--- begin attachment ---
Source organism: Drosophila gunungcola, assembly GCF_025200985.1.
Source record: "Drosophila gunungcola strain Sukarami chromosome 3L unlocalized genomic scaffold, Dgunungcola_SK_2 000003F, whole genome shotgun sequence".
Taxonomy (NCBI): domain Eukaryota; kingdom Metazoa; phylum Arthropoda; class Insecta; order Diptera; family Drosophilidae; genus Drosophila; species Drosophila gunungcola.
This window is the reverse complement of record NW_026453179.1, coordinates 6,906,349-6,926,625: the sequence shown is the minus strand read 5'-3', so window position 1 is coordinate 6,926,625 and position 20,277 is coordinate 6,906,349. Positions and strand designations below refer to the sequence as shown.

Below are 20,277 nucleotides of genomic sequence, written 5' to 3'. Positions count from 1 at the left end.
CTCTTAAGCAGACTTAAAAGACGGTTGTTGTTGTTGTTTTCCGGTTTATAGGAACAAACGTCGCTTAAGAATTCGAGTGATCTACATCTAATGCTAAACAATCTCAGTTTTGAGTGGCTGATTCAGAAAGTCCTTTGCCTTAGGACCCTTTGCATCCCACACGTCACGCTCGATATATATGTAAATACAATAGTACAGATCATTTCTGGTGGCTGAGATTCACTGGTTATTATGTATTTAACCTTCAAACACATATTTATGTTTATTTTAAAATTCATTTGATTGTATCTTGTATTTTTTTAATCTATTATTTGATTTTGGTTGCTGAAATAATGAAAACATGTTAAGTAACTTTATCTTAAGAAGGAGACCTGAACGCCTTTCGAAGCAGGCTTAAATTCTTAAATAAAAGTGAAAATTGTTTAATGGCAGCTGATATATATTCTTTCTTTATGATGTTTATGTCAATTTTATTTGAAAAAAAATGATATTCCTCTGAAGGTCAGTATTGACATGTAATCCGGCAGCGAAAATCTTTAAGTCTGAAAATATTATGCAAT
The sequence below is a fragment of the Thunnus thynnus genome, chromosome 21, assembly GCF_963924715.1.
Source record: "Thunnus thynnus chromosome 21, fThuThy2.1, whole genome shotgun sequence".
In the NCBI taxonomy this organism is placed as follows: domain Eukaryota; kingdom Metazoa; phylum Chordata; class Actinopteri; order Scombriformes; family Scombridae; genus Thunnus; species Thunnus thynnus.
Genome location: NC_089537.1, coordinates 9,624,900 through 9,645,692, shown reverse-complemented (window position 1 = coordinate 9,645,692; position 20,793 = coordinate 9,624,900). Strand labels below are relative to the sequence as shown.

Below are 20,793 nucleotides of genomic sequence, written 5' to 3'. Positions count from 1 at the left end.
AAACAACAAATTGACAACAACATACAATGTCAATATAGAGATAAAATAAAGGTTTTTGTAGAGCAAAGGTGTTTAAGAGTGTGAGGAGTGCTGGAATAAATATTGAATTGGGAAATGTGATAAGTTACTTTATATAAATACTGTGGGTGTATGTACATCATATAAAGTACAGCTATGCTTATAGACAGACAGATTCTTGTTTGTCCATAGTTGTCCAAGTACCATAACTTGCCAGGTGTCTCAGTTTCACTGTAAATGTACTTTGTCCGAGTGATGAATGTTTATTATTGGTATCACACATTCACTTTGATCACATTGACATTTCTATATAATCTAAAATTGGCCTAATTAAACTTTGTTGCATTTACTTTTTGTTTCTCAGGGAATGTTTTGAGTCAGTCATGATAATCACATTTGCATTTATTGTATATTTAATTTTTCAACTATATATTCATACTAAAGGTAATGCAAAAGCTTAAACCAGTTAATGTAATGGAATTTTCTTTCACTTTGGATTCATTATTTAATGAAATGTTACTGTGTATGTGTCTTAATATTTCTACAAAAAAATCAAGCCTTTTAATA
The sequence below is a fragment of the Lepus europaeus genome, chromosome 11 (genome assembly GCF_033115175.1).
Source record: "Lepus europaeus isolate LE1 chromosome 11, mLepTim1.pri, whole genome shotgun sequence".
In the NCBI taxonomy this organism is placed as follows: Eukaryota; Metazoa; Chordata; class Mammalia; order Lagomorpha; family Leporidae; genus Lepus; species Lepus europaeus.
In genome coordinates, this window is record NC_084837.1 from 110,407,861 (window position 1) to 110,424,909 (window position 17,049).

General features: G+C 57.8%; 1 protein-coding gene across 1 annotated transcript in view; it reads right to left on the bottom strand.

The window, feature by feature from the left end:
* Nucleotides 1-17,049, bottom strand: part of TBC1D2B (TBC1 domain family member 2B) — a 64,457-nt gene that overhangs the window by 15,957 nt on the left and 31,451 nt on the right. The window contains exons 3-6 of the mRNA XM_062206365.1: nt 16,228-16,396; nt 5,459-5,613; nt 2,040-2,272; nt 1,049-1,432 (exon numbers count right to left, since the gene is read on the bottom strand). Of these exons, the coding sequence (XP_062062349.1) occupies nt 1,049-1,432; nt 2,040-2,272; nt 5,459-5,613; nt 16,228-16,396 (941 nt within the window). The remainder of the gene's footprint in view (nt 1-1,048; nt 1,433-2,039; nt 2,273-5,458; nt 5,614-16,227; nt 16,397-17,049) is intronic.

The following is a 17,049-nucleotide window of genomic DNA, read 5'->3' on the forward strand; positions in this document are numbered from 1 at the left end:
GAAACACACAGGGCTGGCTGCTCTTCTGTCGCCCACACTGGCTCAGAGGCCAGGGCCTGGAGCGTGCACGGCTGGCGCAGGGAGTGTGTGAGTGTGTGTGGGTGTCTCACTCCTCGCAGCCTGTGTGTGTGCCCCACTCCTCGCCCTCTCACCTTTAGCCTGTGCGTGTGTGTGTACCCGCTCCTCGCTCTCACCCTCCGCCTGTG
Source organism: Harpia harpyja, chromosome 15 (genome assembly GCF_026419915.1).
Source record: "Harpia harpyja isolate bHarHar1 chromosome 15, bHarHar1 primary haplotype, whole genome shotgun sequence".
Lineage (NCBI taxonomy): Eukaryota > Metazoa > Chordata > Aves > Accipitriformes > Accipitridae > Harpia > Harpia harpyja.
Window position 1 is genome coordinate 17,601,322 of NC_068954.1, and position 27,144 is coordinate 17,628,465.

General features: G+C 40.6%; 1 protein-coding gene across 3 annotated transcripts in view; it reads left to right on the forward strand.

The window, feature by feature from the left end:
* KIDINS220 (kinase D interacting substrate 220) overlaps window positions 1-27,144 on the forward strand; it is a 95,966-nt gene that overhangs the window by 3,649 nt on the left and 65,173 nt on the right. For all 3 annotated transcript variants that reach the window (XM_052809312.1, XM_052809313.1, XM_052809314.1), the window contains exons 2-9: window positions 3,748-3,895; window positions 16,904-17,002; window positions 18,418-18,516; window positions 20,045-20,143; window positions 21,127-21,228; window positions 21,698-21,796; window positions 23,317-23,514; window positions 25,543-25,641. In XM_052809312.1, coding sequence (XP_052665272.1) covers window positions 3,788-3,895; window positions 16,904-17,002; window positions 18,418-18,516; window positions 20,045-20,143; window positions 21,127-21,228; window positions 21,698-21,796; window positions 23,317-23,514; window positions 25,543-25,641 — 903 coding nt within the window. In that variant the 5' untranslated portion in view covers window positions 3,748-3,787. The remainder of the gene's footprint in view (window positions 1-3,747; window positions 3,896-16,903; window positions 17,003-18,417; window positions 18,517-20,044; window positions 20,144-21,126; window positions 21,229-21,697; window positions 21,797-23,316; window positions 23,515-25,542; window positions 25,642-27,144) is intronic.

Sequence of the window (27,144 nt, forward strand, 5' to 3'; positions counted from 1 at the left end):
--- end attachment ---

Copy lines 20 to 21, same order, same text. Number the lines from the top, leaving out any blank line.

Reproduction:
The following is a 17,049-nucleotide window of genomic DNA, read 5'->3' on the forward strand; positions in this document are numbered from 1 at the left end:
GAAACACACAGGGCTGGCTGCTCTTCTGTCGCCCACACTGGCTCAGAGGCCAGGGCCTGGAGCGTGCACGGCTGGCGCAGGGAGTGTGTGAGTGTGTGTGGGTGTCTCACTCCTCGCAGCCTGTGTGTGTGCCCCACTCCTCGCCCTCTCACCTTTAGCCTGTGCGTGTGTGTGTACCCGCTCCTCGCTCTCACCCTCCGCCTGTG